Galapagos Experiences – 6 days in the archipelago (part two)

On the Galapagos you can swim with seaturtles

After our three-day adventure on Santa Cruz, seahorse-shaped Isabela island is a real retreat. It is the biggest island in the Galapagos Archipelago, but with a very small population of only approximately 2000 and the small village, actually very small, Puerto Villamil stretching along the white-sand beach. It offers the expected island feeling. And the best, our hotel was right at the beach!

The next day we took the boat-ride out to “Los Tuneles”. After we went to an office where we were fitted with short wetsuits, we were on our way to the pier to board the boat. We sailed relatively close to the shoreline for about one hour, with a view of Volcan Sierra Negra and Volcan Cerro Azul on the horizon. On our way to “Los Tuneles”, we spotted already some manta rays swimming next to our boat.

The captain made a stop at Roca Union, a stunning rock (formerly volcanic cone) in the middle of the ocean. The waves thrashed from all sides onto the protruding rock, mixing hues of aqua marine, blue and white. Hundreds of Nazca Boobies perched themselves atop the rock, oblivious to the angered waves crashing around them and a sleepy sea lion at the bottom of the rock.

At Tuneles you can spot hundreds of Blue Footed boobies

The formation of dried lava arches, underwater tunnels, spare vegetation of prickly pear cacti and clear, turquoise water of los Tuneles always leaves me with a certain tranquility. It’s like being lost in time, I guess….

Along the short walk on the lava bridges, we saw blue-footed boobies and observed sea turtles gliding in the calm waters of this cove, protected from crashing waves.

Afterwards, we headed to another spot close by where the water is shallow and perfect for some great snorkeling. Sea turtles come here to feed, and white tipped reef sharks hide in caves.

Right after jumping into the water, our guide called us to see some seahorses. Even for swimmers who do not go very deep while snorkeling (like me!), it was possible to see the two seahorses swaying with the ocean tides, their tails curled tight around a strand of seaweed. A few minutes later, I was side to side with a giant sea turtle. I think, one of the highlights for me on this trip! They look so serene, swim smoothly in the waters and offer no thread at all!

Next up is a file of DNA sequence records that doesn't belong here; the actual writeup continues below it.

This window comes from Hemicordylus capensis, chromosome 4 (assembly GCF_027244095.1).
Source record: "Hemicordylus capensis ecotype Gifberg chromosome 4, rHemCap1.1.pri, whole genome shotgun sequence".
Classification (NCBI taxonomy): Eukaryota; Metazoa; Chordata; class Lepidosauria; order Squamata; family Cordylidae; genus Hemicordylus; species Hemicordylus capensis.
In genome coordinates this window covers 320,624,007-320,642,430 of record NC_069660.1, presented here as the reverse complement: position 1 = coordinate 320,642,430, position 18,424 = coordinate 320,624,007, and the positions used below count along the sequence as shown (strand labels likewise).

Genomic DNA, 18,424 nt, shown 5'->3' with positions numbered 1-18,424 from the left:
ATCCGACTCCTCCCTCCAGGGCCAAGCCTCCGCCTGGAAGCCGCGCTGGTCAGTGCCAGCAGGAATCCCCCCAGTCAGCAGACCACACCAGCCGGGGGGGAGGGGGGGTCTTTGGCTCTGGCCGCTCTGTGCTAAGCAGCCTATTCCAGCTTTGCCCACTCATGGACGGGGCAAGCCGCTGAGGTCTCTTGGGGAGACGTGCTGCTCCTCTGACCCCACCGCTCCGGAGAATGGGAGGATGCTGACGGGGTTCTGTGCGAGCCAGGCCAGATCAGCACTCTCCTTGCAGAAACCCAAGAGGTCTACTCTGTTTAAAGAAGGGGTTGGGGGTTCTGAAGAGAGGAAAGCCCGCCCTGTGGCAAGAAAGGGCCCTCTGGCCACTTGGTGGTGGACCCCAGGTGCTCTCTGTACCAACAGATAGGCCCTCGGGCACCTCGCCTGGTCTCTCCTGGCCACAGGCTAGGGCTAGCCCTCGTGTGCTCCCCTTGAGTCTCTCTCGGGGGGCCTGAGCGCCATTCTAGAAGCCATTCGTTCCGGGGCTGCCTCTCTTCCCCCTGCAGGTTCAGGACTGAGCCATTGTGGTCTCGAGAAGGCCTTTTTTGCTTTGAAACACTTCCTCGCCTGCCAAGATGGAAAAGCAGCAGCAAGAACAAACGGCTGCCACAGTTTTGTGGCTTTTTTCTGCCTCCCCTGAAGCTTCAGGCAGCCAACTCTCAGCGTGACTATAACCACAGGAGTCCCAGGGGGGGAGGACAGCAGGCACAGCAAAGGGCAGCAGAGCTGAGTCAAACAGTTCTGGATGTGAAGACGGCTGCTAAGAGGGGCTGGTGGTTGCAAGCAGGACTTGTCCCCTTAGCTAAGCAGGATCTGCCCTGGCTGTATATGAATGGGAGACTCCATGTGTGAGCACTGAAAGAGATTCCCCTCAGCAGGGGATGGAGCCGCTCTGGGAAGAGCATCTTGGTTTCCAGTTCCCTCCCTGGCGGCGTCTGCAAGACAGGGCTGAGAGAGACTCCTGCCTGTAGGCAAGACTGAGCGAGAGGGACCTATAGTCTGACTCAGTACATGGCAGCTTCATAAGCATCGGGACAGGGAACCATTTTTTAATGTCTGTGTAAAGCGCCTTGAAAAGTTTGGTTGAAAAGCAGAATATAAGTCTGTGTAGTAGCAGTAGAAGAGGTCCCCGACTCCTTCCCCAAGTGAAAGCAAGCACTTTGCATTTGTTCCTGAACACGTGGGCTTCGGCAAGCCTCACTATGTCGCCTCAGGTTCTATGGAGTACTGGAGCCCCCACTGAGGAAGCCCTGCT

Swim with the sea turtles in the Galapagos Islands

On our last day on Isabela Island, we headed up to the Sierra Negra Volcano, the second-biggest crater in the world with dimensions of ca. 7.2 x 9.3 km, and to neighboring fissure volcano Chico. After a 40-minute or so drive from Puerto Villamil through some barren lava flows, endemic vegetation and then the cultivated part of Isabela island, we arrived at the starting point for the hike.

For the first hour the wide trail took us uphill on a relatively gentle slope through some lush fern-covered landscape, and occasionally we stopped to observe different species of plants and birds. Also, we learned from our guide about the guayabas, a non-native, invasive species of a fruit tree, a real problem for the island. Even though the incline is gradual, the hike can be strenuous for some due to the distance and heat of the equatorial sun.

Once we got to the edge of the rim, we saw the immense size of the crater.  And to the far right side, it was possible to see the new, dried-up lava from the recent eruption in June 2018, even though most of the lava flow was towards the ocean. The Sierra Negra Volcano is one of five active volcanoes located on Isabela Island in the Galapagos Islands and it is the only volcano that visitors are allowed to hike, only accessible with a certified guide.

The crater of the Sierra Negra Volcano is the second-biggest of the world

After spending a few minutes enjoying the view, we continued our hike a few more kilometers to Volcano Chico, an area which just opened up again three days before we arrived to the island due to the volcano’s activity. Here, most plant life disappeared and the lava fields turned from black to colorful hues of red, copper and rust, hollow lava tunnels running down the sides of the slopes. I felt like being on Mars! We made our way across a rocky terrain of loose lava rocks for about 45 minutes until we reached Volcano Chico, from where we had an unlimited view over Elizabeth Bay and the blue, greenish and turquoise ocean in the distance.

On our way back, we had our box lunch under the only bigger tree in the area, giving us some shade, before we continued again to the entrance of the path and our “Chiva” bus (an artisan rustic open bus) took us back to town.

Our last afternoon we enjoyed the beautiful sunset at the beach, stretching out next to the marine iguanas. Next day it was time to say goodbye until next time!

By Alexandra Löwe.

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